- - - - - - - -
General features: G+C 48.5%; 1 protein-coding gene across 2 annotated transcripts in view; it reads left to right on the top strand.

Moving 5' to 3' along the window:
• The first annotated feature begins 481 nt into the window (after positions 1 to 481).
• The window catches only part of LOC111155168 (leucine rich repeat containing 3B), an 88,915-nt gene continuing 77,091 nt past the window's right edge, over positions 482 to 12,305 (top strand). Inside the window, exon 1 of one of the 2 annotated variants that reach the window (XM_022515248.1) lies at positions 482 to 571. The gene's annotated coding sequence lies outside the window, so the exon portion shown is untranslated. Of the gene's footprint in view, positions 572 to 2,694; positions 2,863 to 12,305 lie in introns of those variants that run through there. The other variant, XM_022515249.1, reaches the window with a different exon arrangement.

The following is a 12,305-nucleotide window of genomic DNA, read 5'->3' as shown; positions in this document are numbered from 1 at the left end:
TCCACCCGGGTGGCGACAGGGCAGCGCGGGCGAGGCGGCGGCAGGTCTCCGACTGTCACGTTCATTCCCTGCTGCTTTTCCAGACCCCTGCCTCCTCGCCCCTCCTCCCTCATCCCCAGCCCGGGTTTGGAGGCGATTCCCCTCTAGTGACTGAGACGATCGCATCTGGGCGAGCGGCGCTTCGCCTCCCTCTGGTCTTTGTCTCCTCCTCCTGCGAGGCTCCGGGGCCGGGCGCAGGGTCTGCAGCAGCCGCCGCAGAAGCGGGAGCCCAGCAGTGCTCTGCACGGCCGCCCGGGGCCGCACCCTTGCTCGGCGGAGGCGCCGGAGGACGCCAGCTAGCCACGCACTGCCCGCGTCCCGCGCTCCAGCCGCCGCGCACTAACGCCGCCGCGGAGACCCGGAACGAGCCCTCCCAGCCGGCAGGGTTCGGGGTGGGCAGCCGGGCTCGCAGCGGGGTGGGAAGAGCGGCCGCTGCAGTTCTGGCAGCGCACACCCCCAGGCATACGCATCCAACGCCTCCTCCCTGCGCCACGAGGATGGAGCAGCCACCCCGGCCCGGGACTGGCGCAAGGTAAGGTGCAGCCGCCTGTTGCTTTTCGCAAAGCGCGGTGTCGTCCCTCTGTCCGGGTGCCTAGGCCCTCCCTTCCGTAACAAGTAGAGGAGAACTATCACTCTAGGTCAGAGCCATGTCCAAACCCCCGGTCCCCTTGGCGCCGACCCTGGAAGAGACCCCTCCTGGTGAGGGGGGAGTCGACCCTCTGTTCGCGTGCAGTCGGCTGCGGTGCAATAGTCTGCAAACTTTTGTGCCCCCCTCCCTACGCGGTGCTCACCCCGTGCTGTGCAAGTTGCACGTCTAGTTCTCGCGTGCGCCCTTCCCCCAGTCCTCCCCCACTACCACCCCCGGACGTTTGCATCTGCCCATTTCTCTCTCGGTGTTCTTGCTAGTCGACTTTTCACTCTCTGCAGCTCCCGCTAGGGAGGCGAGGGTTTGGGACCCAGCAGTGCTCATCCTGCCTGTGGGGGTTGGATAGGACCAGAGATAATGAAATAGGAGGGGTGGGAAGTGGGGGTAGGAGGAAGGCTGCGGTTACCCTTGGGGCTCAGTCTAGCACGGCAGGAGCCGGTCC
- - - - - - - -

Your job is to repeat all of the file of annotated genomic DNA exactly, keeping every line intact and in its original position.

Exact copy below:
General features: G+C 48.5%; 1 protein-coding gene across 2 annotated transcripts in view; it reads left to right on the top strand.

Moving 5' to 3' along the window:
• The first annotated feature begins 481 nt into the window (after positions 1 to 481).
• The window catches only part of LOC111155168 (leucine rich repeat containing 3B), an 88,915-nt gene continuing 77,091 nt past the window's right edge, over positions 482 to 12,305 (top strand). Inside the window, exon 1 of one of the 2 annotated variants that reach the window (XM_022515248.1) lies at positions 482 to 571. The gene's annotated coding sequence lies outside the window, so the exon portion shown is untranslated. Of the gene's footprint in view, positions 572 to 2,694; positions 2,863 to 12,305 lie in introns of those variants that run through there. The other variant, XM_022515249.1, reaches the window with a different exon arrangement.

The following is a 12,305-nucleotide window of genomic DNA, read 5'->3' as shown; positions in this document are numbered from 1 at the left end:
TCCACCCGGGTGGCGACAGGGCAGCGCGGGCGAGGCGGCGGCAGGTCTCCGACTGTCACGTTCATTCCCTGCTGCTTTTCCAGACCCCTGCCTCCTCGCCCCTCCTCCCTCATCCCCAGCCCGGGTTTGGAGGCGATTCCCCTCTAGTGACTGAGACGATCGCATCTGGGCGAGCGGCGCTTCGCCTCCCTCTGGTCTTTGTCTCCTCCTCCTGCGAGGCTCCGGGGCCGGGCGCAGGGTCTGCAGCAGCCGCCGCAGAAGCGGGAGCCCAGCAGTGCTCTGCACGGCCGCCCGGGGCCGCACCCTTGCTCGGCGGAGGCGCCGGAGGACGCCAGCTAGCCACGCACTGCCCGCGTCCCGCGCTCCAGCCGCCGCGCACTAACGCCGCCGCGGAGACCCGGAACGAGCCCTCCCAGCCGGCAGGGTTCGGGGTGGGCAGCCGGGCTCGCAGCGGGGTGGGAAGAGCGGCCGCTGCAGTTCTGGCAGCGCACACCCCCAGGCATACGCATCCAACGCCTCCTCCCTGCGCCACGAGGATGGAGCAGCCACCCCGGCCCGGGACTGGCGCAAGGTAAGGTGCAGCCGCCTGTTGCTTTTCGCAAAGCGCGGTGTCGTCCCTCTGTCCGGGTGCCTAGGCCCTCCCTTCCGTAACAAGTAGAGGAGAACTATCACTCTAGGTCAGAGCCATGTCCAAACCCCCGGTCCCCTTGGCGCCGACCCTGGAAGAGACCCCTCCTGGTGAGGGGGGAGTCGACCCTCTGTTCGCGTGCAGTCGGCTGCGGTGCAATAGTCTGCAAACTTTTGTGCCCCCCTCCCTACGCGGTGCTCACCCCGTGCTGTGCAAGTTGCACGTCTAGTTCTCGCGTGCGCCCTTCCCCCAGTCCTCCCCCACTACCACCCCCGGACGTTTGCATCTGCCCATTTCTCTCTCGGTGTTCTTGCTAGTCGACTTTTCACTCTCTGCAGCTCCCGCTAGGGAGGCGAGGGTTTGGGACCCAGCAGTGCTCATCCTGCCTGTGGGGGTTGGATAGGACCAGAGATAATGAAATAGGAGGGGTGGGAAGTGGGGGTAGGAGGAAGGCTGCGGTTACCCTTGGGGCTCAGTCTAGCACGGCAGGAGCCGGTCC